There is a lot of off-putting stuff talked about painting in oil, but you rarely hear about the pleasures it can bring!
In complete contrast to all other media, such as watercolour, acrylic and pastels, oil is a sensuous medium with body and soul and a life of its own.
Let me explain by drawing a few comparisons.
Watercolour is immediate, direct and expressive if painted loosely. But if painted tightly it is demanding, stressful and prone to failure which cannot be redeemed without that watercolour turning into a multi-media extravaganza.
Acrylic is correctable, powerfully colourful and direct, and mistakes can be corrected almost infinitely. But if you put your brush down in a hurry and forget to come back you will need another one as they cannot be restored. I don’t know how many palettes and brushes I have ruined. Plus do you really want to wash liquid plastic down the drain?
Pastels are soft in colour, texture and use. But they readily crumble in your hands, dust off the paper unless fixed, and can disintegrate in the wrong level of humidity.
Oil is a completely different kettle of fish. It lets you play with it, it has texture, it stays where you put it, it makes lovely colours, it is a pleasure to squeeze on to a palette and mix.
It dries slowly, can be corrected, removed, painted over, scratched into, thinned or thickened, and even be sped up or slowed down in drying by adding mediums.
If you don’t like using turpentine, not even the odorless form, then you can buy water mixable oils, which are very close to the original oil mixable ones.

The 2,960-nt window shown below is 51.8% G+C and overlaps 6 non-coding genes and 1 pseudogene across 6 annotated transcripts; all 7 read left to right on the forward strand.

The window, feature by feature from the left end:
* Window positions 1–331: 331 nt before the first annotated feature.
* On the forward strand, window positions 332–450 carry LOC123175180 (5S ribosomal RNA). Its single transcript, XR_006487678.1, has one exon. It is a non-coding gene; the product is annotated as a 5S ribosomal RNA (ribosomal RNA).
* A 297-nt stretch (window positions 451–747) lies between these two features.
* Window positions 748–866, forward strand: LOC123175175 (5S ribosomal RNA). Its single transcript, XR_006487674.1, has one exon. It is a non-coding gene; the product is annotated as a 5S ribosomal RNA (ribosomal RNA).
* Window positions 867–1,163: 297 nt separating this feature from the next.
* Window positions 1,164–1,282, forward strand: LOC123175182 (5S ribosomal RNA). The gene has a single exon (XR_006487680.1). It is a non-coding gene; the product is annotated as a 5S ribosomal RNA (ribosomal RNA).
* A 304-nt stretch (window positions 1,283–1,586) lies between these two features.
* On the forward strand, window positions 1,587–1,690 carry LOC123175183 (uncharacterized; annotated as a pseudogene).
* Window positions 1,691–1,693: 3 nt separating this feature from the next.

You can paint oil on any support, from paper, card, board, hardboard, wood, glass, ceramic and canvas. You just need to put a layer of gesso on first and away you go.
You don’t need dozens of brushes, and you don’t need to change your brush every time you change colour. You can wipe the brush mostly clean with a cloth and then pick up your next colour. Just use turps to clean your brush once in a while. You can manage with a couple of brights or flats or filberts and a couple of rounds in different sizes. Plus, oil brushes are much cheaper than watercolour ones.
Here in brief are the steps you need to know for doing an oil painting.
- Prepare your support with a coat of gesso if necessary. Shop bought canvases are ready to use.
- Sketch your subject on your support using a round brush and weak paint (I always use acrylic very dilute as it dries quickly) OR you can use charcoal but you must dust it off before you start painting.
- You work from dark to light, so first block in the main shapes of the painting in dark tones. In a landscape for example, block in the trees, sky, land and any buildings.
- Start to refine the painting using your lighter tones.
- You can work on your painting for as long as you like, taking weeks over completing it if you use a retardant to slow drying. But even if you don’t use that, you’ll have days to work on it before it starts to dry.
- Once finished, let it dry. You can still make changes or additions even when dry.
- Finally, spray with light coat of varnish and hang.
Have a go! It’s a very forgiving medium.
Claude Monet, Self Portrait In His Atelier, 1884
Here is a Winsor and Newton starter set and a less expensive Arteza set, both of which would be great for getting into oils.